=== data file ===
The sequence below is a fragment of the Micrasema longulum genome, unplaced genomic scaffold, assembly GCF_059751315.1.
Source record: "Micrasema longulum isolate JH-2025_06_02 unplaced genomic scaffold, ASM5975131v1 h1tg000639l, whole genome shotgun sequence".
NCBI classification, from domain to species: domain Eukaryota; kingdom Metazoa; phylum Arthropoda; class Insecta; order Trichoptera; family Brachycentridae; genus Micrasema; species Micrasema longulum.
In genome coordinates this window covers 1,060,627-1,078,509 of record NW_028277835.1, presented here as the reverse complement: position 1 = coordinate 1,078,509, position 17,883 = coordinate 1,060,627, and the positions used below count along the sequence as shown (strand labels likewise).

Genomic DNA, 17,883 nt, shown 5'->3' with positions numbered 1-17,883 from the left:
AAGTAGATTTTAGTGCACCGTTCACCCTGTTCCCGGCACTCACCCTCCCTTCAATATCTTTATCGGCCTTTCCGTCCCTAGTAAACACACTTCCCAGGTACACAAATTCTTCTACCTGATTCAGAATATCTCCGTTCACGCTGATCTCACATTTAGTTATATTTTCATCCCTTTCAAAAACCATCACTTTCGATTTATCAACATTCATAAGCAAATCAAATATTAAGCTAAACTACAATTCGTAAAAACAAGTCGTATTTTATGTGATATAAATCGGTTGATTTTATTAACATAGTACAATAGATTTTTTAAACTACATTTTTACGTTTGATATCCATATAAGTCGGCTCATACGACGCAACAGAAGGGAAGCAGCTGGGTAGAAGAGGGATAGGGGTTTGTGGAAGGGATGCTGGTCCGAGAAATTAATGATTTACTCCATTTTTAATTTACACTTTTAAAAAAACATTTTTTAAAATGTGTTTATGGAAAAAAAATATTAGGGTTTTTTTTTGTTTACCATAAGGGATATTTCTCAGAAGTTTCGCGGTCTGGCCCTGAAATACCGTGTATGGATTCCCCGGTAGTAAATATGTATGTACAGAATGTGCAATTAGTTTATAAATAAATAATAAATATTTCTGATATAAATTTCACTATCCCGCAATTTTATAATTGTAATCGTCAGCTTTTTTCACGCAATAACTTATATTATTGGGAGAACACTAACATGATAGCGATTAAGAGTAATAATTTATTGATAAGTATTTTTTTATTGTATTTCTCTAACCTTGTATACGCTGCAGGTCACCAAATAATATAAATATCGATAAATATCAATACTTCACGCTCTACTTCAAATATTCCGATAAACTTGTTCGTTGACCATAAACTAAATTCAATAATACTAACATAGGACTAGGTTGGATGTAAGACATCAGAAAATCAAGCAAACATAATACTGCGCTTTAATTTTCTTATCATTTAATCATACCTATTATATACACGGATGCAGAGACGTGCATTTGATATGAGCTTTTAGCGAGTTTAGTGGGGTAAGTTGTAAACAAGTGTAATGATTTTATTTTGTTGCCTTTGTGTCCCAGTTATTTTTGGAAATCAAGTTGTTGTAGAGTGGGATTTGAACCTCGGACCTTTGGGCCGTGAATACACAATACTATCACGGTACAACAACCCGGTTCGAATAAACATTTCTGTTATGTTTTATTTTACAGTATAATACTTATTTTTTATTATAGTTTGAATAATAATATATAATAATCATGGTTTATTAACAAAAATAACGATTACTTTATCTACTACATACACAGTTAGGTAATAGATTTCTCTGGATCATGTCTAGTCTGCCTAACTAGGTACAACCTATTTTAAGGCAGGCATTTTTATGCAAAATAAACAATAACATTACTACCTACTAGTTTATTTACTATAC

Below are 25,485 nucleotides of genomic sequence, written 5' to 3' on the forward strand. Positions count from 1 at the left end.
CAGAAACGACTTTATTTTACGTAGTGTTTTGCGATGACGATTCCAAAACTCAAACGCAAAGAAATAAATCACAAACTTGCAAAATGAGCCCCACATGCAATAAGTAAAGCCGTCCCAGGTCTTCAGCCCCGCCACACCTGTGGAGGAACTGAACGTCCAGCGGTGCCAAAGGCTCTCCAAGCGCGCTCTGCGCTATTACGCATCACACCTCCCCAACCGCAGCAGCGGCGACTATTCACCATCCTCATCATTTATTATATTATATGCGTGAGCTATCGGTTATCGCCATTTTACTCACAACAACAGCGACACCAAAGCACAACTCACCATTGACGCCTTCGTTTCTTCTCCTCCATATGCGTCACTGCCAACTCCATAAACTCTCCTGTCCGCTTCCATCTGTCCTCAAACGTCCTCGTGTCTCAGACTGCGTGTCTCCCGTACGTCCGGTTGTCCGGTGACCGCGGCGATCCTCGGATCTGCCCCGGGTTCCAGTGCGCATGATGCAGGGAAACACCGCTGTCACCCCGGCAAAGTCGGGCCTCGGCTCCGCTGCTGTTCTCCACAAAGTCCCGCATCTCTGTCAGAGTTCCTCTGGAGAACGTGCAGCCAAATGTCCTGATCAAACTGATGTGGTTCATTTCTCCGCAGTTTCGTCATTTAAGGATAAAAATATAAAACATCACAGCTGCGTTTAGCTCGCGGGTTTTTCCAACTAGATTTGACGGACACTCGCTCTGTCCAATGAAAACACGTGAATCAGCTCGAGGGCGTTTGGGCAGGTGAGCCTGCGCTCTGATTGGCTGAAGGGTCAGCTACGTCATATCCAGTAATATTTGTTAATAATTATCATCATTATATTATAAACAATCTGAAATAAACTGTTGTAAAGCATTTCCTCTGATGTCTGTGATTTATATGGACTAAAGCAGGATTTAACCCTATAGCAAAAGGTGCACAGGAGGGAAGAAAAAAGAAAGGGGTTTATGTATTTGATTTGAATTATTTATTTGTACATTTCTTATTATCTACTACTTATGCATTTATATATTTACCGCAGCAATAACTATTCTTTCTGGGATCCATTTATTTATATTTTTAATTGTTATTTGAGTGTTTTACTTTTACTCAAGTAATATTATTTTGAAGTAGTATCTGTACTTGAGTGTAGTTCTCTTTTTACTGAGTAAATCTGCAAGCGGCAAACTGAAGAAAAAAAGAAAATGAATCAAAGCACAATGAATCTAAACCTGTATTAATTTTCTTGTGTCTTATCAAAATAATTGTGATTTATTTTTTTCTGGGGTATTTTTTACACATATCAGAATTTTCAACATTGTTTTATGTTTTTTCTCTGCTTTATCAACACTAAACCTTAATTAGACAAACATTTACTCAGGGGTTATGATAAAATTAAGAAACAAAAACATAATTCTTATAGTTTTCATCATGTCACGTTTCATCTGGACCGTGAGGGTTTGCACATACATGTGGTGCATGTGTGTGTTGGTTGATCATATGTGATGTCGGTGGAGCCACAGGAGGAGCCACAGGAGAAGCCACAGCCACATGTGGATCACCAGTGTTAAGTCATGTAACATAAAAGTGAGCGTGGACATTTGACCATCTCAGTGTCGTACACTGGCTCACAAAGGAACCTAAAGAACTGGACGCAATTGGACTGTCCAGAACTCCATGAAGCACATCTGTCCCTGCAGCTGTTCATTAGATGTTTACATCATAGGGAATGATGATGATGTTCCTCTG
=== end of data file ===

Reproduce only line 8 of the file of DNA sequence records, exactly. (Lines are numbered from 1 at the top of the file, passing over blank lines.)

CAGAAACGACTTTATTTTACGTAGTGTTTTGCGATGACGATTCCAAAACTCAAACGCAAAGAAATAAATCACAAACTTGCAAAATGAGCCCCACATGCAATAAGTAAAGCCGTCCCAGGTCTTCAGCCCCGCCACACCTGTGGAGGAACTGAACGTCCAGCGGTGCCAAAGGCTCTCCAAGCGCGCTCTGCGCTATTACGCATCACACCTCCCCAACCGCAGCAGCGGCGACTATTCACCATCCTCATCATTTATTATATTATATGCGTGAGCTATCGGTTATCGCCATTTTACTCACAACAACAGCGACACCAAAGCACAACTCACCATTGACGCCTTCGTTTCTTCTCCTCCATATGCGTCACTGCCAACTCCATAAACTCTCCTGTCCGCTTCCATCTGTCCTCAAACGTCCTCGTGTCTCAGACTGCGTGTCTCCCGTACGTCCGGTTGTCCGGTGACCGCGGCGATCCTCGGATCTGCCCCGGGTTCCAGTGCGCATGATGCAGGGAAACACCGCTGTCACCCCGGCAAAGTCGGGCCTCGGCTCCGCTGCTGTTCTCCACAAAGTCCCGCATCTCTGTCAGAGTTCCTCTGGAGAACGTGCAGCCAAATGTCCTGATCAAACTGATGTGGTTCATTTCTCCGCAGTTTCGTCATTTAAGGATAAAAATATAAAACATCACAGCTGCGTTTAGCTCGCGGGTTTTTCCAACTAGATTTGACGGACACTCGCTCTGTCCAATGAAAACACGTGAATCAGCTCGAGGGCGTTTGGGCAGGTGAGCCTGCGCTCTGATTGGCTGAAGGGTCAGCTACGTCATATCCAGTAATATTTGTTAATAATTATCATCATTATATTATAAACAATCTGAAATAAACTGTTGTAAAGCATTTCCTCTGATGTCTGTGATTTATATGGACTAAAGCAGGATTTAACCCTATAGCAAAAGGTGCACAGGAGGGAAGAAAAAAGAAAGGGGTTTATGTATTTGATTTGAATTATTTATTTGTACATTTCTTATTATCTACTACTTATGCATTTATATATTTACCGCAGCAATAACTATTCTTTCTGGGATCCATTTATTTATATTTTTAATTGTTATTTGAGTGTTTTACTTTTACTCAAGTAATATTATTTTGAAGTAGTATCTGTACTTGAGTGTAGTTCTCTTTTTACTGAGTAAATCTGCAAGCGGCAAACTGAAGAAAAAAAGAAAATGAATCAAAGCACAATGAATCTAAACCTGTATTAATTTTCTTGTGTCTTATCAAAATAATTGTGATTTATTTTTTTCTGGGGTATTTTTTACACATATCAGAATTTTCAACATTGTTTTATGTTTTTTCTCTGCTTTATCAACACTAAACCTTAATTAGACAAACATTTACTCAGGGGTTATGATAAAATTAAGAAACAAAAACATAATTCTTATAGTTTTCATCATGTCACGTTTCATCTGGACCGTGAGGGTTTGCACATACATGTGGTGCATGTGTGTGTTGGTTGATCATATGTGATGTCGGTGGAGCCACAGGAGGAGCCACAGGAGAAGCCACAGCCACATGTGGATCACCAGTGTTAAGTCATGTAACATAAAAGTGAGCGTGGACATTTGACCATCTCAGTGTCGTACACTGGCTCACAAAGGAACCTAAAGAACTGGACGCAATTGGACTGTCCAGAACTCCATGAAGCACATCTGTCCCTGCAGCTGTTCATTAGATGTTTACATCATAGGGAATGATGATGATGTTCCTCTG